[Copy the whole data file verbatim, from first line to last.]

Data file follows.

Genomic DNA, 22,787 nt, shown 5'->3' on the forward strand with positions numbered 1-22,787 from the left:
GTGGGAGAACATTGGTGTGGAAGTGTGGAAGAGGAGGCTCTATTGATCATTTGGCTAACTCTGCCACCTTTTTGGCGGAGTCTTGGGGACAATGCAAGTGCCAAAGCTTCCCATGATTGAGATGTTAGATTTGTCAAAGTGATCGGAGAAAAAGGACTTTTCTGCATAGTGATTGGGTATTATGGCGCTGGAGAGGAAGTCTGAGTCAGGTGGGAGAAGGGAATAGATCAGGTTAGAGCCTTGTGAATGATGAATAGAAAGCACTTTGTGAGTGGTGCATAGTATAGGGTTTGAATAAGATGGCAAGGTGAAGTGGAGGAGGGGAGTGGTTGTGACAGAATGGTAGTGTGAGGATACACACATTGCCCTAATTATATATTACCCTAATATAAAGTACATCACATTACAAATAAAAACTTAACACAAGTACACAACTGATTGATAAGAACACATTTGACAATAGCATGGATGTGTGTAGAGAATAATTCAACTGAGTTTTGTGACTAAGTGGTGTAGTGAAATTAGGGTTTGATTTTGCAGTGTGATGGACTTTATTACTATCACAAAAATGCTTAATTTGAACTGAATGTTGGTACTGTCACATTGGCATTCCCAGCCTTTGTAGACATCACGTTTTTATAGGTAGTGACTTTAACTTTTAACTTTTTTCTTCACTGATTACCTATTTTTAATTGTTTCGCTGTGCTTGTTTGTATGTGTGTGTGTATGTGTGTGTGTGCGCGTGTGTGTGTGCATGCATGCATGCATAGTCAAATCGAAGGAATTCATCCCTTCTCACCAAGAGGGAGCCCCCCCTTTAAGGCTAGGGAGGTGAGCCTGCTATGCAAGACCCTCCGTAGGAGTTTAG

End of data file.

Genomic DNA, 22,787 nt, shown 5'->3' on the forward strand with positions numbered 1-22,787 from the left:
GTGGGAGAACATTGGTGTGGAAGTGTGGAAGAGGAGGCTCTATTGATCATTTGGCTAACTCTGCCACCTTTTTGGCGGAGTCTTGGGGACAATGCAAGTGCCAAAGCTTCCCATGATTGAGATGTTAGATTTGTCAAAGTGATCGGAGAAAAAGGACTTTTCTGCATAGTGATTGGGTATTATGGCGCTGGAGAGGAAGTCTGAGTCAGGTGGGAGAAGGGAATAGATCAGGTTAGAGCCTTGTGAATGATGAATAGAAAGCACTTTGTGAGTGGTGCATAGTATAGGGTTTGAATAAGATGGCAAGGTGAAGTGGAGGAGGGGAGTGGTTGTGACAGAATGGTAGTGTGAGGATACACACATTGCCCTAATTATATATTACCCTAATATAAAGTACATCACATTACAAATAAAAACTTAACACAAGTACACAACTGATTGATAAGAACACATTTGACAATAGCATGGATGTGTGTAGAGAATAATTCAACTGAGTTTTGTGACTAAGTGGTGTAGTGAAATTAGGGTTTGATTTTGCAGTGTGATGGACTTTATTACTATCACAAAAATGCTTAATTTGAACTGAATGTTGGTACTGTCACATTGGCATTCCCAGCCTTTGTAGACATCACGTTTTTATAGGTAGTGACTTTAACTTTTAACTTTTTTCTTCACTGATTACCTATTTTTAATTGTTTCGCTGTGCTTGTTTGTATGTGTGTGTGTATGTGTGTGTGTGCGCGTGTGTGTGTGCATGCATGCATGCATAGTCAAATCGAAGGAATTCATCCCTTCTCACCAAGAGGGAGCCCCCCCTTTAAGGCTAGGGAGGTGAGCCTGCTATGCAAGACCCTCCGTAGGAGTTTAG